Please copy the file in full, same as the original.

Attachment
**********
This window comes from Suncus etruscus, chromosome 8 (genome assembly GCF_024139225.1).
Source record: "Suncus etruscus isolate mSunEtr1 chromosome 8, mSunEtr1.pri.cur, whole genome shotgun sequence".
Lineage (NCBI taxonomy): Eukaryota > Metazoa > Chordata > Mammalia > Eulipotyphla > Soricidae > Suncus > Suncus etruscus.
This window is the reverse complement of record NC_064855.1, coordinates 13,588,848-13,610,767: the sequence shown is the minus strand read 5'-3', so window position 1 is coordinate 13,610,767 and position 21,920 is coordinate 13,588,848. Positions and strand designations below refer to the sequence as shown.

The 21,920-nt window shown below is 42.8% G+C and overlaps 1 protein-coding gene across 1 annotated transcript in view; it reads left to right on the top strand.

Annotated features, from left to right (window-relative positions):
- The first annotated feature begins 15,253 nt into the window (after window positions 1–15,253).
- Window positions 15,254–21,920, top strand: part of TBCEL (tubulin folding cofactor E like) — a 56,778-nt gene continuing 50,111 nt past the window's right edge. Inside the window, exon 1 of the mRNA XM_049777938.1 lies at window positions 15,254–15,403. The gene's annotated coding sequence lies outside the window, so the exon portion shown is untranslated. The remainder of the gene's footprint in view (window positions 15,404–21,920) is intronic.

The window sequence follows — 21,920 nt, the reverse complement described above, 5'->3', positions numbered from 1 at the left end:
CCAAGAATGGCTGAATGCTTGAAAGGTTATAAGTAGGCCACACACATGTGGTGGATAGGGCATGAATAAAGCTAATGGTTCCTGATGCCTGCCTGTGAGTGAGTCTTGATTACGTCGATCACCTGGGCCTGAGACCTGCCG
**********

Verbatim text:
This window comes from Suncus etruscus, chromosome 8 (genome assembly GCF_024139225.1).
Source record: "Suncus etruscus isolate mSunEtr1 chromosome 8, mSunEtr1.pri.cur, whole genome shotgun sequence".
Lineage (NCBI taxonomy): Eukaryota > Metazoa > Chordata > Mammalia > Eulipotyphla > Soricidae > Suncus > Suncus etruscus.
This window is the reverse complement of record NC_064855.1, coordinates 13,588,848-13,610,767: the sequence shown is the minus strand read 5'-3', so window position 1 is coordinate 13,610,767 and position 21,920 is coordinate 13,588,848. Positions and strand designations below refer to the sequence as shown.

The 21,920-nt window shown below is 42.8% G+C and overlaps 1 protein-coding gene across 1 annotated transcript in view; it reads left to right on the top strand.

Annotated features, from left to right (window-relative positions):
- The first annotated feature begins 15,253 nt into the window (after window positions 1–15,253).
- Window positions 15,254–21,920, top strand: part of TBCEL (tubulin folding cofactor E like) — a 56,778-nt gene continuing 50,111 nt past the window's right edge. Inside the window, exon 1 of the mRNA XM_049777938.1 lies at window positions 15,254–15,403. The gene's annotated coding sequence lies outside the window, so the exon portion shown is untranslated. The remainder of the gene's footprint in view (window positions 15,404–21,920) is intronic.

The window sequence follows — 21,920 nt, the reverse complement described above, 5'->3', positions numbered from 1 at the left end:
CCAAGAATGGCTGAATGCTTGAAAGGTTATAAGTAGGCCACACACATGTGGTGGATAGGGCATGAATAAAGCTAATGGTTCCTGATGCCTGCCTGTGAGTGAGTCTTGATTACGTCGATCACCTGGGCCTGAGACCTGCCG